Antoine of Oregon - James Otis

Overrun by Wild Horses

It seemed as if I had hardly more than lost myself in sleep when I was aroused by a noise like distant thunder, and springing to my feet, as I had been taught to do by my father at the first suspicious sound, I stood at the door of the tent while one might have counted ten, before realizing that a herd of those wild ponies which were to be found now and then on the prairies was coming upon us.

Once before in my life had I seen horses and cattle stampeded by a herd of those little animals, and without loss of time I rushed into the open air, shouting loudly for the men to bear a hand, at the same time discharging all the chambers of my weapon.

[Illustration] from Antoine of Oregon by James Otis

Unfortunately, however, I was too late to avert the evil. If we had had a single man on guard he could have given warning in time for us to have checked the rush; but as it was the ponies were within the encampment before I had emptied my weapon.

John Mitchell had not brushed the slumber from his eyelids before the ponies overran the camp and passed on at full speed, taking with them every horse, mule, ox, and cow we had among us, save only Napoleon, who would have joined in the flight had it been possible for him to do so.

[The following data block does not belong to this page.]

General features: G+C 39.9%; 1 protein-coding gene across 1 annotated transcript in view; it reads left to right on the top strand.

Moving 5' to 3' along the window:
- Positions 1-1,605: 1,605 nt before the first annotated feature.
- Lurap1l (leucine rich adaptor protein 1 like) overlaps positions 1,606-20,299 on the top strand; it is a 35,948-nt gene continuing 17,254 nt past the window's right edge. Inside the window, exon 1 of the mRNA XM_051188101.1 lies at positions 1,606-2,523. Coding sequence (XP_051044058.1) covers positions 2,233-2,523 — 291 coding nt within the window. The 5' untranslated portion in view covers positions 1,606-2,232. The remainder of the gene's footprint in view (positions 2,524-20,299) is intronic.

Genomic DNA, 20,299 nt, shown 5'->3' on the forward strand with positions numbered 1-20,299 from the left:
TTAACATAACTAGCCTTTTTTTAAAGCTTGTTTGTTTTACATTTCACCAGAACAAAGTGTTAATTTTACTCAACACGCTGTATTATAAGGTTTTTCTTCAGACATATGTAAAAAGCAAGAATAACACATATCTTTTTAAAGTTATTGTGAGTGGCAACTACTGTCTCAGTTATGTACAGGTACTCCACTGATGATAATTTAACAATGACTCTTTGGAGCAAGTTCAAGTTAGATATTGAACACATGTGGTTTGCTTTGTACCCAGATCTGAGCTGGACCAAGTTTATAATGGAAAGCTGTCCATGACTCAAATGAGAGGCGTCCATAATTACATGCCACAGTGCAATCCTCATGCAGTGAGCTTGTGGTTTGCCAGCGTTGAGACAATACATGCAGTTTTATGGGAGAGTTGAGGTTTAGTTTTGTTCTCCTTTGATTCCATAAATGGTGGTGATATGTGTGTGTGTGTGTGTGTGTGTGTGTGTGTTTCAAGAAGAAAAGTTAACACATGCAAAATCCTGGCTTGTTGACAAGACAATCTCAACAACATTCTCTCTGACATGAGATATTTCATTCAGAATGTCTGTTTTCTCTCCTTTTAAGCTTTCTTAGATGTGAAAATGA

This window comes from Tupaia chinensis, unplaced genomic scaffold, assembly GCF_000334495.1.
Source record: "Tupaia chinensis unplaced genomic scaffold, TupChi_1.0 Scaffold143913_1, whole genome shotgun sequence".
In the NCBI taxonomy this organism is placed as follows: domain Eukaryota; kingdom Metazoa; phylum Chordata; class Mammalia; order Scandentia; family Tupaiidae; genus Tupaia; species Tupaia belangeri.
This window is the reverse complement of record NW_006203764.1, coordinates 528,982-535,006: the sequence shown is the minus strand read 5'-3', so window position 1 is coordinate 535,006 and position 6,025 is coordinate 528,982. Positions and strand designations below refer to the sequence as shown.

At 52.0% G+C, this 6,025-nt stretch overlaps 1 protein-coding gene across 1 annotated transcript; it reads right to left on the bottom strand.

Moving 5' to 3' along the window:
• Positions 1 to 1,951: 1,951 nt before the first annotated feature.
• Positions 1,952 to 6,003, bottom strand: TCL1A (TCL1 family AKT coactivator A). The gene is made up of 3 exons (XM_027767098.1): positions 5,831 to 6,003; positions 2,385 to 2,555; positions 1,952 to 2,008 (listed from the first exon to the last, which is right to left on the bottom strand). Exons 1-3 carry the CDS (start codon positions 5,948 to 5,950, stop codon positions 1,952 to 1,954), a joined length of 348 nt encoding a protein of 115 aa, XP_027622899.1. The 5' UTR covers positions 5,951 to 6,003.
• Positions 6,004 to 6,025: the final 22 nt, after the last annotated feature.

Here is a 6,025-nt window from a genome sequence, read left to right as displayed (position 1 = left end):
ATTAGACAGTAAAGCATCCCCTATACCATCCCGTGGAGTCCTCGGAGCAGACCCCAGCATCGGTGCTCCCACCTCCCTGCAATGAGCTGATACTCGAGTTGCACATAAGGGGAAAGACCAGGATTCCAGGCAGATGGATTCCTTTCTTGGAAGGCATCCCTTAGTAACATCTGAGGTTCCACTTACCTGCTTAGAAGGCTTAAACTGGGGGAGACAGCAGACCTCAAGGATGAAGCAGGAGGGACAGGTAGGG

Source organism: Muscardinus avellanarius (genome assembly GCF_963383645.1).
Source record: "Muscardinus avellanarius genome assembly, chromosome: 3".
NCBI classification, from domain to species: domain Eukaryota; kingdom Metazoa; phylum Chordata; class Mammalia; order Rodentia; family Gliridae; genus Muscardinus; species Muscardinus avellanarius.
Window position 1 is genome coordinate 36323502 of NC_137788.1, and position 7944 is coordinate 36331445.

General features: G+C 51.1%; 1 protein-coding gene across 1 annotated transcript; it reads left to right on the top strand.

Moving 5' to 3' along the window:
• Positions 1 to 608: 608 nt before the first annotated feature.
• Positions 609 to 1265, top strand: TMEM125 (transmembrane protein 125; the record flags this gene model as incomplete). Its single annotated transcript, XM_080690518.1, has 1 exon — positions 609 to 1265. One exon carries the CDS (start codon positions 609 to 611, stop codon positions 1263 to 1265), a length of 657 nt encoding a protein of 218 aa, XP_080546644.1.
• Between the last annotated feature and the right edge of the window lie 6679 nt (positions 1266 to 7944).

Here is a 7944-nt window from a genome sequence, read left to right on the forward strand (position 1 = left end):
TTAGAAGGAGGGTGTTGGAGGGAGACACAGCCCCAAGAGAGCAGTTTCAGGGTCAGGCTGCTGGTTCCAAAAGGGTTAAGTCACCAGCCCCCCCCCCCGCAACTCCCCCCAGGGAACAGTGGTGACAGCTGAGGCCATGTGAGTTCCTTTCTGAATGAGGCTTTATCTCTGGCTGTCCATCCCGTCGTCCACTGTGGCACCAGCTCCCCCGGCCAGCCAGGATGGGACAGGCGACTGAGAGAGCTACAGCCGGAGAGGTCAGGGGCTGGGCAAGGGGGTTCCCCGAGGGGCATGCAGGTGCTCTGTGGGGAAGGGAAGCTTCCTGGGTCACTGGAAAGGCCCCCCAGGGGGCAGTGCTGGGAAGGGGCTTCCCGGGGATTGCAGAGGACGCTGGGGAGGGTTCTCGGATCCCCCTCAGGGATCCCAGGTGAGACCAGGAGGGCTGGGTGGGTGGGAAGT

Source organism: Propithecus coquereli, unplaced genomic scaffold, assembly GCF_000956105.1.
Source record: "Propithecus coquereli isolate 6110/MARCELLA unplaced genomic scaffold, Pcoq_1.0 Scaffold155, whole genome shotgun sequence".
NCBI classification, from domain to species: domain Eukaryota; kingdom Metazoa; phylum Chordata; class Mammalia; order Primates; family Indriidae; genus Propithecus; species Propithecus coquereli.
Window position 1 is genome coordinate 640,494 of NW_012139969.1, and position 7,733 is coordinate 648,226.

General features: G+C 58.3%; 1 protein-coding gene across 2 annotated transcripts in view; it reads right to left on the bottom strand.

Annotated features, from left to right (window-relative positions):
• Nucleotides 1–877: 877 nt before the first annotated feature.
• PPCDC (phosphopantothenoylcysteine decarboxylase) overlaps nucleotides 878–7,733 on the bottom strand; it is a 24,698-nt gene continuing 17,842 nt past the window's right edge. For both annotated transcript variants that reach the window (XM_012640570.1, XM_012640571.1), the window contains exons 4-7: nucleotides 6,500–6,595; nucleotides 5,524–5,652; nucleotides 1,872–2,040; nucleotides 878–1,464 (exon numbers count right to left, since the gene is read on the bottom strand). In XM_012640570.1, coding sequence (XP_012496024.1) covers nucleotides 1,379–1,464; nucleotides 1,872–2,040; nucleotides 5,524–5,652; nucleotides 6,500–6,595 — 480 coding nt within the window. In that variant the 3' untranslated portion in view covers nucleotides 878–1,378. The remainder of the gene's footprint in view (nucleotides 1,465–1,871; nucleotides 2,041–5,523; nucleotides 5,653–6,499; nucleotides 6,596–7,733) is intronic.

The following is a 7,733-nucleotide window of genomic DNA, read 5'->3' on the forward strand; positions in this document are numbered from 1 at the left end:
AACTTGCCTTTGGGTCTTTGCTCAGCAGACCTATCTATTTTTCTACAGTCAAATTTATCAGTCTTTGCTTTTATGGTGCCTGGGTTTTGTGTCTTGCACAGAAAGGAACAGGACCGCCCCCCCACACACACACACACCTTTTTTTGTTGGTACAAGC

"What has happened? What was it John Mitchell cried as he came running toward my tent with half a dozen of the other men at his heels, and I replied with no little bitterness in my tone:—

"A herd of wild ponies has stampeded every head of stock, except Napoleon."

"But my horse was made fast," one man cried, as if, because he had left the animal with his leading rope around a picket pin loosely driven, it would have been impossible for him to get away.

The driver of the four-mule team declared that his stock could not have been run off because he had seen to it that each animal was hitched securely, while a third insisted that we must have been visited by the Indians, who had frightened the beasts in order the better to carry them away.

I could not refrain from saying what was true:—

"If we had had but one man on guard this could not have happened. I tell you that the disturbance this night was caused by a herd of wild ponies."

"Then why do we not go in search of the stock?" John Mitchell cried, and I replied:—

"That you may do, if it please you; but I have never yet seen the man who, on foot, could come up with a hose that had joined the wild of his kind. When the morning dawns, I will do all I can to aid in gathering up the stock, but until then there is nothing to be done"

Then, with much anger in my heart because this thing had happened through sheer carelessness, I went back into my tent, nor would I have more to say to any member of the company, although no less than half a dozen men stood outside asking this question or that, all of which simply served to show their folly.